Unlike the NYC Marathon (with its 50,000+ runners and days of expos), between 300 and 400 runners attempt the 60k. Therefore, NYRR allows bib pickup only the morning of the race. I met up with Steve from NP_NYC at the NYRR house, and we loaded our food into the clear bags provided by NYRR, and our other extras into a separate clear bag. Steve has done numerous ultras, including winning a 100k on Long Island last month, so I like to think of him as my ultra spirit guide. His food bag contained Halloween candy and Gatorade. He chuckled at my bananas and pretzels, and we talked race strategy a bit. Like me, Steve wanted to run sub-5, so we both talked about maintaining around a 8:00/Mile pace.

Further distancing itself (pun intended) from the NYC Marathon, the 60k is about as stripped-down a race that NYRR offers. NYRR partitions off a starting line with electronic scoring mats, but that’s all it partitions: Central Park remains open, and runners and walkers can hop into the running lanes at will. The food bag drop was just the benches near the start line: While an NYRR volunteer watched over the bags, our bags didn’t even have our numbers on them. The only clock on the course was at the start line, and the course had no mile markers. Scoring was performed manually with no live tracking element. Whenever a runner crossed the start line, a volunteer would yell out the runner’s bib number, and the scorer’s tent (about 10 people) would input the data into their system. An electronic board would then update, indicating how many laps the runner had completed, and how many he had left. Unlike other NYRR events, there was no singing of the National Anthem, no public address announcer, no music, no real PA system to speak of, and a severely reduced crowd. This, my friends, is as close as I’ve been to running purism in NYC since I started running again in 2014. It was kinda great.

NYRR NYC 60k

NYRR flying the French flag at the starting line in solidarity with the recent terrorist attacks in Paris (repost from NYRR.org).

Before the race began, I hung out with my buddy Sam, Steve, and some other folks. All of us had done the NYC Marathon two weeks earlier. I ditched my gloves in my food bag, ate my first gel, put two additional gels in my shorts pocket, and lined up at the front of the non-existent corral. We had a moment of silence for Paris, abbreviated instructions, and then the air horn signaled the start of the race.

60K_Run02.jpg

The start of the 60k (repost from NYRR.org)

And we were . . . off . . . jogging . . . at a comfortable 8:00/Mile pace . . . and inexplicably close to the front of the pack. Ultras are a different beast!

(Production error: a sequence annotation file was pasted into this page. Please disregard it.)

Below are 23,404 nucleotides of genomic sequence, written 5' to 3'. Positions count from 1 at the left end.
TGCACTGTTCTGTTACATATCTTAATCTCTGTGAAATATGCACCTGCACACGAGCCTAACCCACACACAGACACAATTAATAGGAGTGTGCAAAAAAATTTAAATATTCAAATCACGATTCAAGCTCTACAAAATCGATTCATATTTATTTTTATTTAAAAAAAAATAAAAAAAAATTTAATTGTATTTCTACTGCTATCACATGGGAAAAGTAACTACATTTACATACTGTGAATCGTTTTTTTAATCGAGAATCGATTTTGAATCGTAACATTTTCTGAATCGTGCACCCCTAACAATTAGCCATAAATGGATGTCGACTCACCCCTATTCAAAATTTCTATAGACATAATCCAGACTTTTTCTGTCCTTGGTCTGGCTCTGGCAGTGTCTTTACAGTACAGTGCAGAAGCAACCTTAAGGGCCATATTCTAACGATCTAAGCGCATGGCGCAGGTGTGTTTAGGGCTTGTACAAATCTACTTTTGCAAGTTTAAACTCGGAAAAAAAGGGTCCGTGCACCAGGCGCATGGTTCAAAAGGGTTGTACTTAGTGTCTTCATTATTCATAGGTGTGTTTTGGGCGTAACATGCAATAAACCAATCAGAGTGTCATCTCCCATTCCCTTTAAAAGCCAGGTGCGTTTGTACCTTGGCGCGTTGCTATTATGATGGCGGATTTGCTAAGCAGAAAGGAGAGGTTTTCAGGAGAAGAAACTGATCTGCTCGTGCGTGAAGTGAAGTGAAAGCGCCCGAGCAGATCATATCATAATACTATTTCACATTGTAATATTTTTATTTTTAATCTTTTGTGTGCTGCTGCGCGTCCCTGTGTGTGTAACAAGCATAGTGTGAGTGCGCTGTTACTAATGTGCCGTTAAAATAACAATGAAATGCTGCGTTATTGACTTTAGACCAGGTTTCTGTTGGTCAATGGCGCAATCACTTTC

I ran the first two miles with Steve and Sam, taking in the cool air and blue skies. Sam and I talked while Steve listened to music, and we watched the leaders form a pack and build some distance on us. Once mile 3 began, I started to pull away from Sam and Steve, and by the time I got to Mile 4 I was running with completely new people, all running at steady paces and seemingly enjoying the fact that we were out on a Saturday for an extended run. I made it up Cat Hill without any trouble, cruised through the straightaway to the starting line at Engineer’s Gate, grabbed a cup of water, took my second gel, and told myself, “This is lap 2 of 9. You got this.”

I began to formulate a race plan as I began lap 2. I figured that I would run at a 7:45/Mile pace until the beginning of lap 6, and then figure out whether to run harder, maintain my pace, or slow down. I enjoyed the solitude of the race, but also loved the unofficial cheer stations at the east side of the 102nd Street transverse, west and east sides of the 72nd Street transverse, the group from The Most Informal Running Club Ever on the grass near the Met, and Alison from Harlem Run hanging out near the west side water station, tossing out high fives every loop.

I stopped briefly after the second loop to grab a banana from my food bag, downed another gel and some water, and ran while eating my banana. Loops 3 and 4 passed without much thought: I maintained my 7:45/Mile pace, began to loop some of the slower runners, took off my long-sleeved shirt, and smiled as I high-fived the same folks at different points on the course. I grabbed two water cups at each aid station and chatted with fellow runners. I took a gel each time I crossed the starting line. I ate a second banana when crossing the starting line after loop 4. I threw my hands up and smiled when I saw Katherine from NP_NYC. I felt strong.